Roe v. Wade Was Just Overturned. Now What?

It is an all-hands-on-deck moment in Michigan and our nation. Today’s opinion from the U.S. Supreme Court overturning Roe v. Wade should be a siren blaring in the night, waking people up from every corner of the country and motivating them to take action — [...]

National LGBTQ Election Results

By |2019-11-07T14:53:12-05:00November 7th, 2019|National, News|

More than 75 percent of openly LGBTQ candidates running in Tuesday’s off-year elections won. The total, 112, 106 Democrats, one Republican, one independent and four with undeclared party affiliations.

It was a happy night for Democrats. Anti-LGBTQ Republican Gov. Matt Bevin of Kentucky was beaten by pro-LGBTQ Democrat Andy Beshear. In 2016, Republican presidential nominee won Kentucky with a 30-point margin over Democrat Hillary Clinton. In Virginia, where gerrymandered districts installed Republican majorities in both the state House and Senate in 2017, courts quashed the map and voters gave Democrats a sizeable majority in both chambers.

All nine openly LGBTQ candidates in Virginia won their races, including five incumbents in the general assembly. Among those five was Danica Roem, a transgender candidate who won a stunning upset victory against an incumbent Republican two years ago for a House seat. Tuesday, she won reelection against another anti-LGBTQ Republican challenger, with a margin of victory six percentage points larger than in 2017. Roem raised nearly twice as much money as her opponent, Kelly McGinn. McGinn had signed onto a letter calling marriage for same-sex couples “morally repugnant.”

Human Rights Campaign President Alphonso David said the results in Virginia sent “a powerful message that Virginians support a bold, progressive vision for the future of the Commonwealth.” David said HRC helped turn out 1.2 million “Equality Voters” in Virginia and spent over $250,000 to elect “pro-equality candidates across Virginia.”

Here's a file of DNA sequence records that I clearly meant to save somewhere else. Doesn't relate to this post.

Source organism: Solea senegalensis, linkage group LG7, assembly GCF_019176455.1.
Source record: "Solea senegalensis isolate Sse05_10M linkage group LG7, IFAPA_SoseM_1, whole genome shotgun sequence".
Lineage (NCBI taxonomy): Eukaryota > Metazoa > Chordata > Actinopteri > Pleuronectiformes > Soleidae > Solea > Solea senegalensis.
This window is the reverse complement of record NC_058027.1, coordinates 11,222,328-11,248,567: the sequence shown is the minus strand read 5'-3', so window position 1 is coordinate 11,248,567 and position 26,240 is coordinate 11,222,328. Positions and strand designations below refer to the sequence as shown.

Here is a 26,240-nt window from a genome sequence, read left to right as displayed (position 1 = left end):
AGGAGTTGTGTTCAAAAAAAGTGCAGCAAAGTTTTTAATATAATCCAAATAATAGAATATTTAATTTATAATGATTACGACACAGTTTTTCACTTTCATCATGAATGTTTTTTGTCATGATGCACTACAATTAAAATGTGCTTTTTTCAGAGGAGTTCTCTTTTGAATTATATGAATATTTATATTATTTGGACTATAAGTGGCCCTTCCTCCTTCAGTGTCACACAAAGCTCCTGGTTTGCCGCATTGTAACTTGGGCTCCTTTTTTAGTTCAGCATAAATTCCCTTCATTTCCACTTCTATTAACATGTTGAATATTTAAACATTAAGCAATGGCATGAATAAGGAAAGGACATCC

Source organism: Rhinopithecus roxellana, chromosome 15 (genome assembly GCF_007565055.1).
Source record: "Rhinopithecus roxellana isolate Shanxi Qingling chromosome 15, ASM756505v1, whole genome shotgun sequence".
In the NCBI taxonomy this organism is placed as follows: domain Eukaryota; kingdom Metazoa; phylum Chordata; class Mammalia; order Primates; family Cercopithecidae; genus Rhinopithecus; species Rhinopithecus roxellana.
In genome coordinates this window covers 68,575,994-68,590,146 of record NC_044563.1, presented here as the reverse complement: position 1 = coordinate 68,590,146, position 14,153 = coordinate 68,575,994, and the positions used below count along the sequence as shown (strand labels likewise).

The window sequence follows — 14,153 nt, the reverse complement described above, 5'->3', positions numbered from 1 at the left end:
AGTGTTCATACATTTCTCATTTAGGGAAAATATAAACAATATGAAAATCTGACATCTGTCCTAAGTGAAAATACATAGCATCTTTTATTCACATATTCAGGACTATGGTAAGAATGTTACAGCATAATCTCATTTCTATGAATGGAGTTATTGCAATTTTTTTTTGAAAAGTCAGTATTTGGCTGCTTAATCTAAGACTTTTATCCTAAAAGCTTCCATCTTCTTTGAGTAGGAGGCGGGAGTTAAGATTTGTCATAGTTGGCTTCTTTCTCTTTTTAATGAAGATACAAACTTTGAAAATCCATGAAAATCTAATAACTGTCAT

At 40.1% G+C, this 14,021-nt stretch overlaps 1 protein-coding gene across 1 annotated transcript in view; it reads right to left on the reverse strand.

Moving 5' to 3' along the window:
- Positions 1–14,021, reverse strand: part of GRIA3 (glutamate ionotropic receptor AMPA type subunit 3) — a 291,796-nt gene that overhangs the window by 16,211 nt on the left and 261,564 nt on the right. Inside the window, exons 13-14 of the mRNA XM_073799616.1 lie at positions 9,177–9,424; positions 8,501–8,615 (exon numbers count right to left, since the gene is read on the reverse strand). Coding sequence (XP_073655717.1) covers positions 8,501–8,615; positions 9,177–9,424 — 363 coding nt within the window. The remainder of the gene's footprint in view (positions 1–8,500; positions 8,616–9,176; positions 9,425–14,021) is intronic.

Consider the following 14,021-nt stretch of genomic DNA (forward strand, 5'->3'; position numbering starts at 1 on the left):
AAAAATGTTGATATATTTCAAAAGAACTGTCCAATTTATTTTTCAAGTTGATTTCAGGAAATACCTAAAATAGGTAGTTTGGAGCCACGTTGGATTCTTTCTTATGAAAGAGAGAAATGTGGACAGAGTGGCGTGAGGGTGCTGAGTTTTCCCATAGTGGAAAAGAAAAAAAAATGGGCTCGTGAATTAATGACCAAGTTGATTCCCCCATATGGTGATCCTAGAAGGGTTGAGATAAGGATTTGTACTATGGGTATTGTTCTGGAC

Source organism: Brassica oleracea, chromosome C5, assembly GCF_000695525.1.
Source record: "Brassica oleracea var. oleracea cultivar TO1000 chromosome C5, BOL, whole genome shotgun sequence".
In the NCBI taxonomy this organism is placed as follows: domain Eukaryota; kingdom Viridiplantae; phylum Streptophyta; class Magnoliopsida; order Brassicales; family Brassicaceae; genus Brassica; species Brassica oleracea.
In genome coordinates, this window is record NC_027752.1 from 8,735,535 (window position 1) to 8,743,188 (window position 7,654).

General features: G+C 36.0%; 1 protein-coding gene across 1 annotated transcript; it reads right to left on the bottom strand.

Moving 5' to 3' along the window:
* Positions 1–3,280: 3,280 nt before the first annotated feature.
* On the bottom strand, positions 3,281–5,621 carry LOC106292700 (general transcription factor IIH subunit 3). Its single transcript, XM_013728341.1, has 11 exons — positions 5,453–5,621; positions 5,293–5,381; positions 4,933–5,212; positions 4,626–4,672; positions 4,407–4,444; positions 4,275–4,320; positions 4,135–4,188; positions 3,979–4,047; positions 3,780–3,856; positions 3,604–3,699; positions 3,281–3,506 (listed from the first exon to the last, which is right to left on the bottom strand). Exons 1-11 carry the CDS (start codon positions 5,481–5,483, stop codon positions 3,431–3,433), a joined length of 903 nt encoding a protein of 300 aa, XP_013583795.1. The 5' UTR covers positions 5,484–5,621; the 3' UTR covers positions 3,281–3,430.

Pennsylvania, a state that President Trump won by less than one percentage point in 2016, experienced a “blue wave” of voter support for Democratic candidates. According to the Philadelphia Inquirer, Republican candidates were “fading even on friendly turf.” The Keystone State fielded the largest number of LGBTQ candidates than any other state: 14. And 13 of those 14, all Democrats, won, including Jessica Rothchild to the Scranton City Council.

Ohio also voted for Trump in 2016, but Democrats did well this year, and all 12 of Ohio’s openly LGBTQ candidates won, including new Toledo City Council member Theresa Gadus.

In Indiana, which gave Trump an almost 20-percentage-point margin over Clinton in 2016, the 25-member Indianapolis City Council picked up three new openly LGBTQ City Council members to join another who won reelection Tuesday night. Alison “Ali” Brown, Keith Potts and Ethan Evans will now join Zach Adamson on the capital city’s governing board. Brown and Evans are openly bisexual and married to spouses of the opposite sex. Evans and Potts both beat Republican incumbents.